It is a common misconception that the elimination of waste is the prime objective for Lean organizations. This isn’t one bit surprising. After all, it’s called “Lean,” and the eight wastes are clearly defined and talked about all of the time. But nonetheless, the elimination of waste is not the ultimate goal of Lean. Waste reduction is one approach to achieving what really matters - providing perfect value to the customer through a flawless value creation process.
Your Customers Don’t Care if You Are Efficient
Think about the last time you chose to buy one brand among several similar competing products, paper towels, for example. Something tipped the scales in favor of the brand you chose - but it probably had nothing to do with how efficient you deemed the factory that produced them to be.
Customers don’t care about how much waste exists in your organization, but they do care about price, quality, features, and product availability. The most successful Lean organizations target waste that directly impacts something that the customer cares about.
Value is Relative
Reasonable people can disagree on the best brand of paper towels to buy. I may choose the least expensive because I’m on a tight budget, while you might choose a higher quality brand because you’ve got a big messy job to tackle. What we value in that moment is not the same.
Lean organizations understand that value is in the eye of the customer, that each person’s assessment of value can change based on circumstances, and that sometimes providing value to one customer sacrifices it for another.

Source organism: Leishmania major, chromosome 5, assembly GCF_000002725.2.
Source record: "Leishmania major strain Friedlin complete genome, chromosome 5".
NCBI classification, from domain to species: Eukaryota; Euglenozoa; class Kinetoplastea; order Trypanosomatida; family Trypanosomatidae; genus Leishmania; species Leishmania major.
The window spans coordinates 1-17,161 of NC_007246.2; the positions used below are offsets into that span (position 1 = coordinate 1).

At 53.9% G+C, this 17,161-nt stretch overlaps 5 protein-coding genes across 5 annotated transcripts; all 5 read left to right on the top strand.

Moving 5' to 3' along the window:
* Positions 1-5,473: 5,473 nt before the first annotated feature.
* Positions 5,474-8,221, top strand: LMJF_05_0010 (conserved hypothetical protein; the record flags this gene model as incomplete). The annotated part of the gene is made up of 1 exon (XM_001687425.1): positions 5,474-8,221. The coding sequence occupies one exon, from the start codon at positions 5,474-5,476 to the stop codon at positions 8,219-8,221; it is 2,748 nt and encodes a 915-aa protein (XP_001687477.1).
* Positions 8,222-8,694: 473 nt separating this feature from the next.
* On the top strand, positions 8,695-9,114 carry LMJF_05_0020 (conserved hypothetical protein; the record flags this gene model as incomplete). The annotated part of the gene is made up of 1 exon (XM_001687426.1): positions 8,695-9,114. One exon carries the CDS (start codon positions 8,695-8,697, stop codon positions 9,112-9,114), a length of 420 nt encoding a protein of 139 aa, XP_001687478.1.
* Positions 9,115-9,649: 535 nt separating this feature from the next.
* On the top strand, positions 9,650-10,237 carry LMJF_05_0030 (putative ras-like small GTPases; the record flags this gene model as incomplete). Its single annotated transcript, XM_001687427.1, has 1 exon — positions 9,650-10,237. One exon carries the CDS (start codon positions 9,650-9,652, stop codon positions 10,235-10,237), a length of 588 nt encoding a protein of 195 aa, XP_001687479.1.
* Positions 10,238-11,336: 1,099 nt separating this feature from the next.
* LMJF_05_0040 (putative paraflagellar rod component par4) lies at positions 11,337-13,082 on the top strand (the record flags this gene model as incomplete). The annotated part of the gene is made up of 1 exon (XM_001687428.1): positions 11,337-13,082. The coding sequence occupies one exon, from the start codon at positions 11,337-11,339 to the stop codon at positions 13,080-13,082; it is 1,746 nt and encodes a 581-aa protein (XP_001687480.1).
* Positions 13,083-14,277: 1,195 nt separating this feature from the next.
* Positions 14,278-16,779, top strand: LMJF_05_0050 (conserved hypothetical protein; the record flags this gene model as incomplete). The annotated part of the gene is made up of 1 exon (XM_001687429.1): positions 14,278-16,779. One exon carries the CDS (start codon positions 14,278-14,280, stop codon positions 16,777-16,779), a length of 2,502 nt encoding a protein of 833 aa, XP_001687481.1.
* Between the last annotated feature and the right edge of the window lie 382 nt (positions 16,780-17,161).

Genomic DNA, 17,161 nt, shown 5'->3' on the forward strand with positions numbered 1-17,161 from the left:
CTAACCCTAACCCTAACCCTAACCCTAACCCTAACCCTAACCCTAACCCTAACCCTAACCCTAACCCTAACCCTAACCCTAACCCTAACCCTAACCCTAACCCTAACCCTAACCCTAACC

“Gemba” Provides Insight
One huge mistake that Lean organizations don’t make is assuming that they understand how the customer perceives value. Instead of guessing, Lean leaders find ways to validate their beliefs about value with the actual customers.
One approach is to take the Lean technique of Gemba Walks, where leaders go to the place where work is done to observe processes in action, on the road. Seeing how your customers interact with your product in the real world provides tremendous insight into value.
Value Stream Mapping Works Inside and Out
Most lean organizations are familiar with the concept of value stream mapping in which each process is mapped out to identify and separate activities that add value from waste. A deeper understanding of customer value can often be gained by applying this same approach to your customer. How does your product or service fit in with their business or life? Are there other products or services used alongside yours? Is there a way that you can remove friction between your customer and their goals?
Don’t get us wrong, we are huge fans of identifying opportunities to eliminate waste. We know that unprofitable companies don’t provide great products and services for very long. But it is critical in a robust improvement culture that the ultimate goal of providing value to the customer remains in clear focus. In the end, it is only the customer who will decide if you have succeeded.
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